Apple's marketing SVP Phil Schiller slammed Google's Chromebooks in an interview with CNET published on Wednesday, saying that students who use them are not going to succeed.
The remarks are an escalation of Apple's rhetoric about the competitive K-12 market in the United States where it is losing to Google and Microsoft.
"Chromebooks have gotten to the classroom because, frankly, they're cheap testing tools for required testing," Schiller said during an interview to promote a new $2,400 MacBook Pro. "If all you want to do is test kids, well, maybe a cheap notebook will do that. But they're not going to succeed."
In a tweet sent after this story published, Schiller said that "every child has the ability to succeed."
Right now, there are far more Chromebooks being sold to schools than other kinds of computers. In 2018, 60% of all laptops and tablets purchased for U.S. K-12 classrooms were Chromebooks, with Microsoft Windows-powered computers coming in at second at 22%. Apple's iOS and macOS had 18% of the market, according to stats from Futuresource Consulting.
"At the point where U.S. districts needed to purchase devices for online assessment on mass scale, Chromebooks were clearly significantly cheaper than competitive offerings," Futuresource analyst Michael Boreham said in an email.
Schiller's argument against Chromebooks goes like this: According to a study done "many many years ago" internally at Apple, kids learn the best when they're engaged. To maximize engagement, schools need to buy "cutting-edge learning tools" like Apple's iPad.
He also returned to an argument that Apple CEO Tim Cook has made previously: Google's Chromebooks are "test machines." That's because Chromebooks are better suited for government-mandated "Common Core" tests, which require or heavily recommend keyboards. Apple's iPad, which Schiller calls the "ultimate tool for a child to learn on," doesn't have a built-in keyboard and requires an additional accessory to add one.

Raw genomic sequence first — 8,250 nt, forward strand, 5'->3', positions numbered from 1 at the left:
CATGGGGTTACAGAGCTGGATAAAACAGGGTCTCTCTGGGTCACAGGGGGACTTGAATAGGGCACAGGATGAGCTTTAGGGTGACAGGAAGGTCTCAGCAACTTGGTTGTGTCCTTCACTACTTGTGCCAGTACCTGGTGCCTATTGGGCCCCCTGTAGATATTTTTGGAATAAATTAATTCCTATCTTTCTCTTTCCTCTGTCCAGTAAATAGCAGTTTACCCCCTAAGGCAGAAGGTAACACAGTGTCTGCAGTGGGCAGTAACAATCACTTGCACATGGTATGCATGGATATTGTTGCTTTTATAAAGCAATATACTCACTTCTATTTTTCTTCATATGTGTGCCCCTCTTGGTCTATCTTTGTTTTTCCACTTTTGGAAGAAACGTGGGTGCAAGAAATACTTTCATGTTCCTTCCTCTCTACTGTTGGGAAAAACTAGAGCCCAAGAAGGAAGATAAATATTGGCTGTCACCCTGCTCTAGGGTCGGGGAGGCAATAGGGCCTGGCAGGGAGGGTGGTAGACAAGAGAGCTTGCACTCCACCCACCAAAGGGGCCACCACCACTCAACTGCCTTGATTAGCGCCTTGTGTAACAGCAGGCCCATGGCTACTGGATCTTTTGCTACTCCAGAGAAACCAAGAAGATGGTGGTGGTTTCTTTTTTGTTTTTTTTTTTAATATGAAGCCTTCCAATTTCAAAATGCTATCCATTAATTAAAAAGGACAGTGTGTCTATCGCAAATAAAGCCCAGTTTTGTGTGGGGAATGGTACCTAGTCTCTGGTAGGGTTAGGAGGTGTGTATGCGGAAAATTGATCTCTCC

The U.S. education market is expected to hit $43 billion in sales in 2019, according to an estimate from Technavio earlier this year. Students who get comfortable with a given company's software in school may remain a customer when they grow up and buy their own computers.
The education market is important to Apple, which held a press event at a school in Chicago in early 2018 discussing its education strategy and the "Everyone Can Code" program in which Apple creates computer science curricula it distributes to schools for free. Last year, Apple announced that it would build a new course for Advanced Placement high school students focusing on Apple's programming language, Swift.
Apple also announced an update to its entry-level iPad at the event and said it would sell it to schools for $300 after an educational discount.
Aside from cost, Google enjoys a competitive advantage over Apple with its Google Classroom software, according to Boreham. Google Classroom lets students log on to any Chromebook to pull up their profile and saved work. Google's device management software is also better suited for IT administrators, he added.
"Both Microsoft and Apple have added and extended their solutions with upgraded and cheaper hardware, IT deployment tools and a wider range of apps and tools, but to date there are limited signs of a significant OS market share change," Boreham said.